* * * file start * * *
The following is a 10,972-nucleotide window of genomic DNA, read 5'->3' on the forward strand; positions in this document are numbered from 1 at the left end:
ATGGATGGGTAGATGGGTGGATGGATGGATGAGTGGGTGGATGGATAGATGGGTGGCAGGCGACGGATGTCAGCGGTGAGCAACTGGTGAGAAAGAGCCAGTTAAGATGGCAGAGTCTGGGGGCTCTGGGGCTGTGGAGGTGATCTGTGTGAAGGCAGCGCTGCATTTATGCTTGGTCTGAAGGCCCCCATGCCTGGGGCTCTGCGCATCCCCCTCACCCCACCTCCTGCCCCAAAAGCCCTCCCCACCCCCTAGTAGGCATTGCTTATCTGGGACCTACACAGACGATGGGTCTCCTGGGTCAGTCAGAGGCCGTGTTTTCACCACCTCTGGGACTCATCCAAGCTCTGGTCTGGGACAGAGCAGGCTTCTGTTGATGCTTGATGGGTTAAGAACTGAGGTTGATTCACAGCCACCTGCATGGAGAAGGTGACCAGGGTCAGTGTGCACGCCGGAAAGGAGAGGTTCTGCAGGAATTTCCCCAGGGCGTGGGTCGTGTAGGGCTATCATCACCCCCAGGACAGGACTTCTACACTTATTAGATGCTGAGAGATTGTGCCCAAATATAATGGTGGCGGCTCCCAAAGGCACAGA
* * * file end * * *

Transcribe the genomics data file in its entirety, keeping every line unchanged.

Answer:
The following is a 10,972-nucleotide window of genomic DNA, read 5'->3' on the forward strand; positions in this document are numbered from 1 at the left end:
ATGGATGGGTAGATGGGTGGATGGATGGATGAGTGGGTGGATGGATAGATGGGTGGCAGGCGACGGATGTCAGCGGTGAGCAACTGGTGAGAAAGAGCCAGTTAAGATGGCAGAGTCTGGGGGCTCTGGGGCTGTGGAGGTGATCTGTGTGAAGGCAGCGCTGCATTTATGCTTGGTCTGAAGGCCCCCATGCCTGGGGCTCTGCGCATCCCCCTCACCCCACCTCCTGCCCCAAAAGCCCTCCCCACCCCCTAGTAGGCATTGCTTATCTGGGACCTACACAGACGATGGGTCTCCTGGGTCAGTCAGAGGCCGTGTTTTCACCACCTCTGGGACTCATCCAAGCTCTGGTCTGGGACAGAGCAGGCTTCTGTTGATGCTTGATGGGTTAAGAACTGAGGTTGATTCACAGCCACCTGCATGGAGAAGGTGACCAGGGTCAGTGTGCACGCCGGAAAGGAGAGGTTCTGCAGGAATTTCCCCAGGGCGTGGGTCGTGTAGGGCTATCATCACCCCCAGGACAGGACTTCTACACTTATTAGATGCTGAGAGATTGTGCCCAAATATAATGGTGGCGGCTCCCAAAGGCACAGA